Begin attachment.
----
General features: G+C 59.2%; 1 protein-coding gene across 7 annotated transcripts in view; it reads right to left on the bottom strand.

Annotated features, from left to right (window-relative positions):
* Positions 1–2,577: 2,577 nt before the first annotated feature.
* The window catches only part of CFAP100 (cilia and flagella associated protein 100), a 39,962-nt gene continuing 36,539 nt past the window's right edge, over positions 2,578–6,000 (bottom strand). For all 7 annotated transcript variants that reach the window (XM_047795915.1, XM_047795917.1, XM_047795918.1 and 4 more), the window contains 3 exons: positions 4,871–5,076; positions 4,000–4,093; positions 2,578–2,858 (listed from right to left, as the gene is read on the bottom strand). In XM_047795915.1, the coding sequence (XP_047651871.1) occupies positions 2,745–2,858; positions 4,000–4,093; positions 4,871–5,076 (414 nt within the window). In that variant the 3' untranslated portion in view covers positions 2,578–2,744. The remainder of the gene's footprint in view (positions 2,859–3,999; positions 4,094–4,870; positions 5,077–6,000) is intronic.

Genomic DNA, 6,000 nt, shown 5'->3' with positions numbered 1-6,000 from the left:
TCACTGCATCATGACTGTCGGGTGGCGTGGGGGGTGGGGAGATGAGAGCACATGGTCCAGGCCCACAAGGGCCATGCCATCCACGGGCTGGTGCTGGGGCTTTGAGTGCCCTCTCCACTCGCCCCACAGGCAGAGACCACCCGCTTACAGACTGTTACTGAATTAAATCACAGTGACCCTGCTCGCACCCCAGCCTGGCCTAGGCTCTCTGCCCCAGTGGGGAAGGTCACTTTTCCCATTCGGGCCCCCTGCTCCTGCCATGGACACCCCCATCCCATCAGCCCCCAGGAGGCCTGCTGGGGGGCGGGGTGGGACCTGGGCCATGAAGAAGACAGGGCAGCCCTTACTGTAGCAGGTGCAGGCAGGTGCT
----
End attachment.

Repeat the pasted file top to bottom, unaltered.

General features: G+C 59.2%; 1 protein-coding gene across 7 annotated transcripts in view; it reads right to left on the bottom strand.

Annotated features, from left to right (window-relative positions):
* Positions 1–2,577: 2,577 nt before the first annotated feature.
* The window catches only part of CFAP100 (cilia and flagella associated protein 100), a 39,962-nt gene continuing 36,539 nt past the window's right edge, over positions 2,578–6,000 (bottom strand). For all 7 annotated transcript variants that reach the window (XM_047795915.1, XM_047795917.1, XM_047795918.1 and 4 more), the window contains 3 exons: positions 4,871–5,076; positions 4,000–4,093; positions 2,578–2,858 (listed from right to left, as the gene is read on the bottom strand). In XM_047795915.1, the coding sequence (XP_047651871.1) occupies positions 2,745–2,858; positions 4,000–4,093; positions 4,871–5,076 (414 nt within the window). In that variant the 3' untranslated portion in view covers positions 2,578–2,744. The remainder of the gene's footprint in view (positions 2,859–3,999; positions 4,094–4,870; positions 5,077–6,000) is intronic.

Genomic DNA, 6,000 nt, shown 5'->3' with positions numbered 1-6,000 from the left:
TCACTGCATCATGACTGTCGGGTGGCGTGGGGGGTGGGGAGATGAGAGCACATGGTCCAGGCCCACAAGGGCCATGCCATCCACGGGCTGGTGCTGGGGCTTTGAGTGCCCTCTCCACTCGCCCCACAGGCAGAGACCACCCGCTTACAGACTGTTACTGAATTAAATCACAGTGACCCTGCTCGCACCCCAGCCTGGCCTAGGCTCTCTGCCCCAGTGGGGAAGGTCACTTTTCCCATTCGGGCCCCCTGCTCCTGCCATGGACACCCCCATCCCATCAGCCCCCAGGAGGCCTGCTGGGGGGCGGGGTGGGACCTGGGCCATGAAGAAGACAGGGCAGCCCTTACTGTAGCAGGTGCAGGCAGGTGCT